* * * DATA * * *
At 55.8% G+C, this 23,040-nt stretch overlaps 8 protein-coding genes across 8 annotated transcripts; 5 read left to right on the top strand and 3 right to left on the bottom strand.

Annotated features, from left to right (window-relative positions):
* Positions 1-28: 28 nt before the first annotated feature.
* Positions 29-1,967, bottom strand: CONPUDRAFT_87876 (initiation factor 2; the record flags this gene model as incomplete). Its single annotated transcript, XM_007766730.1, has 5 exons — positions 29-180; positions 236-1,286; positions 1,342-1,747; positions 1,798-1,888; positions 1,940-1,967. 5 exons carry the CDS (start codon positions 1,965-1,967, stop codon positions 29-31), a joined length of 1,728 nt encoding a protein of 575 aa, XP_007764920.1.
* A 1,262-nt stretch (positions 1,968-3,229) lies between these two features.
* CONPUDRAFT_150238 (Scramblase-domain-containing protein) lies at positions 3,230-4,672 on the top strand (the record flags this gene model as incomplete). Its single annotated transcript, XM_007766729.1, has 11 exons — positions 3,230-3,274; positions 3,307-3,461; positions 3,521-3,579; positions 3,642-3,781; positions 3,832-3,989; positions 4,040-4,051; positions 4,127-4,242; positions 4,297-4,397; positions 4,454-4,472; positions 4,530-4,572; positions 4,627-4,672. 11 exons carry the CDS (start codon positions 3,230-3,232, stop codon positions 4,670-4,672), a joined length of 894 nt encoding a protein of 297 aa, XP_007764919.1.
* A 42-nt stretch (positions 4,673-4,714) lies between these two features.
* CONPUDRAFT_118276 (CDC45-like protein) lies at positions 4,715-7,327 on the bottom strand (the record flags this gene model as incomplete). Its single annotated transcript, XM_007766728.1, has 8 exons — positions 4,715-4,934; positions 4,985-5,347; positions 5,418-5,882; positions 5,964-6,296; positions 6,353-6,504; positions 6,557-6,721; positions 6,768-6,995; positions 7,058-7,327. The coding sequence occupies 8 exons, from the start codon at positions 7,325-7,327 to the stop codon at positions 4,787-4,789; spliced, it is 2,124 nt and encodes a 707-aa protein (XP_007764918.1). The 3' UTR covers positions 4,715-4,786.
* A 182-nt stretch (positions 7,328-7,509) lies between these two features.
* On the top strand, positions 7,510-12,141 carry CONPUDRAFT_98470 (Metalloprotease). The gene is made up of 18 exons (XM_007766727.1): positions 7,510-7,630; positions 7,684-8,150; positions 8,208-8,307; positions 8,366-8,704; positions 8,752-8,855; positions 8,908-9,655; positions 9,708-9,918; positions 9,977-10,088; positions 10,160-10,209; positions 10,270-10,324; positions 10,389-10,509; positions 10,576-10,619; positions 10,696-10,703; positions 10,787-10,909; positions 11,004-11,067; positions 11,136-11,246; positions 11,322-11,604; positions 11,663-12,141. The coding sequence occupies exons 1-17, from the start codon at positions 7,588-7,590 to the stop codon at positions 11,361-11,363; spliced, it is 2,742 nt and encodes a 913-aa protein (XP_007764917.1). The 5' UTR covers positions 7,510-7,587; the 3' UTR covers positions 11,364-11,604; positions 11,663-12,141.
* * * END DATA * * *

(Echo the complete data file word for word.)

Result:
At 55.8% G+C, this 23,040-nt stretch overlaps 8 protein-coding genes across 8 annotated transcripts; 5 read left to right on the top strand and 3 right to left on the bottom strand.

Annotated features, from left to right (window-relative positions):
* Positions 1-28: 28 nt before the first annotated feature.
* Positions 29-1,967, bottom strand: CONPUDRAFT_87876 (initiation factor 2; the record flags this gene model as incomplete). Its single annotated transcript, XM_007766730.1, has 5 exons — positions 29-180; positions 236-1,286; positions 1,342-1,747; positions 1,798-1,888; positions 1,940-1,967. 5 exons carry the CDS (start codon positions 1,965-1,967, stop codon positions 29-31), a joined length of 1,728 nt encoding a protein of 575 aa, XP_007764920.1.
* A 1,262-nt stretch (positions 1,968-3,229) lies between these two features.
* CONPUDRAFT_150238 (Scramblase-domain-containing protein) lies at positions 3,230-4,672 on the top strand (the record flags this gene model as incomplete). Its single annotated transcript, XM_007766729.1, has 11 exons — positions 3,230-3,274; positions 3,307-3,461; positions 3,521-3,579; positions 3,642-3,781; positions 3,832-3,989; positions 4,040-4,051; positions 4,127-4,242; positions 4,297-4,397; positions 4,454-4,472; positions 4,530-4,572; positions 4,627-4,672. 11 exons carry the CDS (start codon positions 3,230-3,232, stop codon positions 4,670-4,672), a joined length of 894 nt encoding a protein of 297 aa, XP_007764919.1.
* A 42-nt stretch (positions 4,673-4,714) lies between these two features.
* CONPUDRAFT_118276 (CDC45-like protein) lies at positions 4,715-7,327 on the bottom strand (the record flags this gene model as incomplete). Its single annotated transcript, XM_007766728.1, has 8 exons — positions 4,715-4,934; positions 4,985-5,347; positions 5,418-5,882; positions 5,964-6,296; positions 6,353-6,504; positions 6,557-6,721; positions 6,768-6,995; positions 7,058-7,327. The coding sequence occupies 8 exons, from the start codon at positions 7,325-7,327 to the stop codon at positions 4,787-4,789; spliced, it is 2,124 nt and encodes a 707-aa protein (XP_007764918.1). The 3' UTR covers positions 4,715-4,786.
* A 182-nt stretch (positions 7,328-7,509) lies between these two features.
* On the top strand, positions 7,510-12,141 carry CONPUDRAFT_98470 (Metalloprotease). The gene is made up of 18 exons (XM_007766727.1): positions 7,510-7,630; positions 7,684-8,150; positions 8,208-8,307; positions 8,366-8,704; positions 8,752-8,855; positions 8,908-9,655; positions 9,708-9,918; positions 9,977-10,088; positions 10,160-10,209; positions 10,270-10,324; positions 10,389-10,509; positions 10,576-10,619; positions 10,696-10,703; positions 10,787-10,909; positions 11,004-11,067; positions 11,136-11,246; positions 11,322-11,604; positions 11,663-12,141. The coding sequence occupies exons 1-17, from the start codon at positions 7,588-7,590 to the stop codon at positions 11,361-11,363; spliced, it is 2,742 nt and encodes a 913-aa protein (XP_007764917.1). The 5' UTR covers positions 7,510-7,587; the 3' UTR covers positions 11,364-11,604; positions 11,663-12,141.